This afternoon I visited Brampton Bryan Park, in west Herefordshire, almost adjacent to the Welsh border, in company with a number of members of the International Dendrology Society attending meetings and events in that area. This is an extremely beautiful area of classic English parkland, grazing land with scattered trees, set in a natural shallow bowl of the hills. Bounded by six miles of fence, this is a statutorily protected Site of Special Scientific Interest on account of its ancient trees, grassland and adjacent woodland and the biodiversity they support: Ravens, Red Kites and Buzzards were conspicuous overhead while we were there.
Brilliana, Lady Harley (1600?-1643)
In the 1640s Brampton Bryan was in the hands of Sir Robert Harley (1579-1656), a Member of Parliament, and supporter of the puritan movement: it was at his instigation that the original Charing Cross was pulled down. as an 'idolatrous monument'. As the country descended into civil war he was away from home, and as the Royalist forces advanced on this Parliamentarian seat it was left to his wife Brilliana to defend the castle against a siege. It is fortunate that her letters to her absentee husband have survived as they give a vivid picture of her life both before and after the first siege, which lasted from 26 July to 9 September 1643, when the Royalist forces moved off to concentrate for what would become the first Battle of Newbury. The effort of defending the castle wore her out, however, and she died of a cold in October 1643. The castle was again besieged in 1644 and taken and sacked in April that year. It remains ruined, adjacent to the house the Harleys built following the Restoration.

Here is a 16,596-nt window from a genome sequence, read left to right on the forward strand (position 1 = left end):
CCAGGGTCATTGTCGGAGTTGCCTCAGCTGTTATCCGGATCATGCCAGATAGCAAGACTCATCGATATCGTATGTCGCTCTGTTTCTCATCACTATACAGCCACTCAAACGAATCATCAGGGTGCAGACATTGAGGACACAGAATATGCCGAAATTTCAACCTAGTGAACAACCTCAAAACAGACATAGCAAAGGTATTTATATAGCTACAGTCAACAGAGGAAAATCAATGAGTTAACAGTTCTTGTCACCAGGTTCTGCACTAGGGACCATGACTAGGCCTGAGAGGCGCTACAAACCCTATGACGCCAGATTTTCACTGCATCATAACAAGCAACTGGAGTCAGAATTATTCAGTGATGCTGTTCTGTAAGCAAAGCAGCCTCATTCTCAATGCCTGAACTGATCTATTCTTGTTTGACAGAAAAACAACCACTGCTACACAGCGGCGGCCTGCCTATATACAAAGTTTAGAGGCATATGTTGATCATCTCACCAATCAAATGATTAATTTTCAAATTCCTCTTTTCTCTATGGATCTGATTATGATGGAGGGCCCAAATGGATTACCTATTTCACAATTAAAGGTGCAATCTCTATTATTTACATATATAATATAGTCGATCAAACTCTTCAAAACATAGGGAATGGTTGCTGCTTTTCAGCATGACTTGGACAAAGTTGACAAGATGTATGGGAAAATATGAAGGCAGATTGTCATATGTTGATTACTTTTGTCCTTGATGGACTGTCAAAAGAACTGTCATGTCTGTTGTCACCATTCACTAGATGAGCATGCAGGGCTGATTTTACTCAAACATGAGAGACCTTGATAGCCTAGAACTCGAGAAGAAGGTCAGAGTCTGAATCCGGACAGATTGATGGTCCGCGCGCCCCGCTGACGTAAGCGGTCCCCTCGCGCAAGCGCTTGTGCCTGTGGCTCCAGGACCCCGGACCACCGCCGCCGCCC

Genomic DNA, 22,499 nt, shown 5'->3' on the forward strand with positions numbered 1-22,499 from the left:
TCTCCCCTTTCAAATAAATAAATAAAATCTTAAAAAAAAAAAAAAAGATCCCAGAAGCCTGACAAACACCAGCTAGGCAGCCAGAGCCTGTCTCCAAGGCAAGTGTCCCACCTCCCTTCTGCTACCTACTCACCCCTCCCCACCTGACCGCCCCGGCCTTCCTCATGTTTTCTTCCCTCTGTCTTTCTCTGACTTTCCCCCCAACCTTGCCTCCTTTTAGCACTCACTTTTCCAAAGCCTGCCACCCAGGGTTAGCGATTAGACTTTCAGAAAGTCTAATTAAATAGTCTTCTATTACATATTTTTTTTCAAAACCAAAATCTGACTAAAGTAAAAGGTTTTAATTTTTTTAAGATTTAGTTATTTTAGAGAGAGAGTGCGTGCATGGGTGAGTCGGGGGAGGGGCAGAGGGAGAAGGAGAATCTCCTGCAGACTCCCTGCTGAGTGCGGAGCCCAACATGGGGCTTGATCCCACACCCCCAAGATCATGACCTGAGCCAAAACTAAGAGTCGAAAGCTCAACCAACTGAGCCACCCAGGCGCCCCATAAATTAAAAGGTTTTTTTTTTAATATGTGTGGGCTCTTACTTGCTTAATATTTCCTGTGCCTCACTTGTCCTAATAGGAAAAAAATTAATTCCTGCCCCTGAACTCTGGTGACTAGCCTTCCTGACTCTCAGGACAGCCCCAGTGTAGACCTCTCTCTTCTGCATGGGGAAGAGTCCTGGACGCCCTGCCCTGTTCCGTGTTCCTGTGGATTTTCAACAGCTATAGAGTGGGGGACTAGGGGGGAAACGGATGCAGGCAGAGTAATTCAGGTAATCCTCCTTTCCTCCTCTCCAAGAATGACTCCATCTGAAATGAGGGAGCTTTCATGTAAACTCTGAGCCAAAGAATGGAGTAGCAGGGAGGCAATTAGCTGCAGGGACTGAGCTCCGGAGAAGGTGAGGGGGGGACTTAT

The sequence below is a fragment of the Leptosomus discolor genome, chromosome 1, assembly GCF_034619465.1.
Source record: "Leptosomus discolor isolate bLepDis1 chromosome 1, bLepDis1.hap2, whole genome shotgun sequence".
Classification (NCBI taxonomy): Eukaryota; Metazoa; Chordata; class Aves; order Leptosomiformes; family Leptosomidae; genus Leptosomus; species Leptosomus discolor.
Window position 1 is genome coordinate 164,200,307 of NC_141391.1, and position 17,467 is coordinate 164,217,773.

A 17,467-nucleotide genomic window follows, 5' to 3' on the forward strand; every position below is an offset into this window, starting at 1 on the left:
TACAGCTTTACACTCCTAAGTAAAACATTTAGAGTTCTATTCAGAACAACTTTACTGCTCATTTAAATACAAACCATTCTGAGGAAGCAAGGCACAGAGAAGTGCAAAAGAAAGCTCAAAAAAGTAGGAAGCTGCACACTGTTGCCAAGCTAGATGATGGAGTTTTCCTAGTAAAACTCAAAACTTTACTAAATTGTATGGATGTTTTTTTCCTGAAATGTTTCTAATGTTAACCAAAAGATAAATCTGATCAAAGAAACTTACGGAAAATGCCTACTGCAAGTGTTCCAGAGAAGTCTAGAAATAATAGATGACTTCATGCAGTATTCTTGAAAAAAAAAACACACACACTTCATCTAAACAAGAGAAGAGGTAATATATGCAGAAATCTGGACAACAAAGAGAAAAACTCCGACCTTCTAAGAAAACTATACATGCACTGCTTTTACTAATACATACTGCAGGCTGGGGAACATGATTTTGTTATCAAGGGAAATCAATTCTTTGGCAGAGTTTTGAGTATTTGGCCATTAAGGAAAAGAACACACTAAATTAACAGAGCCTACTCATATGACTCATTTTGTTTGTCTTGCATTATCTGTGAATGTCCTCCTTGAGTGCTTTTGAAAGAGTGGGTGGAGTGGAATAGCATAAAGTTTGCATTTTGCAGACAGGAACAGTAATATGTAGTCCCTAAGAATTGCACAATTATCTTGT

In the meantime, however, Sir Robert fell out with Oliver Cromwell and was imprisoned for a while, and his sons were also treated harshly. Cromwell's death, on 3 September 1658, coincided with a strong gale that was widely seen as a portent of his passing. It caused great damage at Brampton Bryan, occasioning this bitter comment from Sir Edward Harley, who had succeeded to the estate: "I wish the devil had taken him any other way than through my park, for not content with doing me all the mischief he could while alive, he has knocked over some of my finest trees in his progress downwards." (Most information from Audrey Sidebotham's pamphlet Brampton Bryan Church and Castle, 1990.)